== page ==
What makes a fan a fan? What pushes a person past an affection for a certain something—a football team, or comic books, or a certain band—into a real, genuine, overpowering love?

Read the last Bookslut on All About Love.

I’m convinced the answer lies somewhere in Claudio Benzecry’s The Opera Fanatic: Ethnography of an Obsession. Benzecry spent some time at the Teatro Colón in Buenos Aires, trying to understand a fan culture that proved itself to be intense, obsessive and insular, as well as welcoming and fascinating. By talking with men and women who sacrifice time, family obligations, marriages and money to tend to their beloved opera, we can learn a little about fan culture and the way a person responds to art.

There seems to be some heavy crossover between the behavior of opera fans and fans of other random things, like science fiction or certain bands. Have you studied fan culture before, or were you simply interested in the opera aspect?

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I have not studied fan cultures per se, though I did work on a project about soccer jerseys and the social life around them, from design to fan uses. Part of this project took into account the moral economy through which fans participated in "defending" the "authentic" colors of the jersey.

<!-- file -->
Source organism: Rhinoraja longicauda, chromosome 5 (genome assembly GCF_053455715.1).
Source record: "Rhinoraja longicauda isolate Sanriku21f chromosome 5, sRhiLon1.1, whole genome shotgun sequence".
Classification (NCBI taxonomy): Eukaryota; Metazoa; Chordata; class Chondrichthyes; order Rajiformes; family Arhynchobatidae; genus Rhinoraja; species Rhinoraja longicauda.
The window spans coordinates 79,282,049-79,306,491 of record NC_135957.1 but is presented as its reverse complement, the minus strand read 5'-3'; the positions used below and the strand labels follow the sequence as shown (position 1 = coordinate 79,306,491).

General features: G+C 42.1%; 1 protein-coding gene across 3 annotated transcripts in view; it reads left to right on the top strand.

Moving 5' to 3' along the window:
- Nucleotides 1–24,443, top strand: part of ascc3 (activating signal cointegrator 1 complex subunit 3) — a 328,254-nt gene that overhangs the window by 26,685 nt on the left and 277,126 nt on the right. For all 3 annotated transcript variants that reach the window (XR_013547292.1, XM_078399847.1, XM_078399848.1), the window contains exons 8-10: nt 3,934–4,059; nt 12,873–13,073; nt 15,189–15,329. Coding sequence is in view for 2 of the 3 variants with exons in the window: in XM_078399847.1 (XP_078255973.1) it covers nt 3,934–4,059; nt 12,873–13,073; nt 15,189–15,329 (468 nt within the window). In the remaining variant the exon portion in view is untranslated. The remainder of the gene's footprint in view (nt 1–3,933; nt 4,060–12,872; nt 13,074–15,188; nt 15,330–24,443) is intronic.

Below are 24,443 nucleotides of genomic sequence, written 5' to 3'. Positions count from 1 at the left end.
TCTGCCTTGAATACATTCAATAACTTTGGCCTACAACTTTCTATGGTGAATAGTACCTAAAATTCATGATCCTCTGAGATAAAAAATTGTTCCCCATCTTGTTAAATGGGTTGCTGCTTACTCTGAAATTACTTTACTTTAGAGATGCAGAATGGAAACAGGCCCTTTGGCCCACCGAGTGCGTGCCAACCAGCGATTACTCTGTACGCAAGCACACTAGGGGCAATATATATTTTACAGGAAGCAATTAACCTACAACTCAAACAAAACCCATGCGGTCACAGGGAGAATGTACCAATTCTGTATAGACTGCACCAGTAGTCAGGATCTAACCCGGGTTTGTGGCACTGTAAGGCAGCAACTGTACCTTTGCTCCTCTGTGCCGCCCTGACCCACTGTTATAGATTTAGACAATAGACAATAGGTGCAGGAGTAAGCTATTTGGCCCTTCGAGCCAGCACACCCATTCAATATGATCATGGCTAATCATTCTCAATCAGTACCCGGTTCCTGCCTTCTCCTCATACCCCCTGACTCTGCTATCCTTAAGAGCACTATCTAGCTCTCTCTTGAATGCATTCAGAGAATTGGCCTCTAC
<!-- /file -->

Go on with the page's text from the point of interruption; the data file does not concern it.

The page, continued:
I do think there are a number of things in common between opera fans and other types of fanatics, such as Trekkies. Most significantly, selfhood is similarly organized through relationships with other fans and the objects of their love. A lot of scholarship on fandom either calls attention to these behaviors as crazy or irrational, disqualifying them from sociological analysis, or make them part of a mob-like conduct.

The limitation of this perspective is that it does not allow us to see that that the expression of being passionate is a powerful way to organize our self definition of who we are. Taking this into account allows us to go beyond the anecdotal part of their life stories into deeper explanations of how pleasure is organized and to identify its relationships to other large issues like class or status distinction.

What is it about fandom that can suck up all the energy for a person's love life? The way many of these people you spoke to talked about opera, as if it were an old lover...

I would say two things about the "love for" something and engaging passionately with opera. The first thing is that I tried to take the fans at face value when they said they loved opera. Most sociological scholarship thinks of this expression of love as a delayed exchange for something else—you get to mingle with fancy people, show yourself off as a cultivated person.

What I found instead was that people really only connected to each other in the moments around the performance, when they were waiting in line, at intermissions, or leaving the Opera house. When I started this project, I expected a lot of fun and exciting dinners afterwards with people who knew each other intimately. Instead what I mostly found was people leaving to go home alone after an opera, trying to lessen or elaborate the impact of what they just witnessed.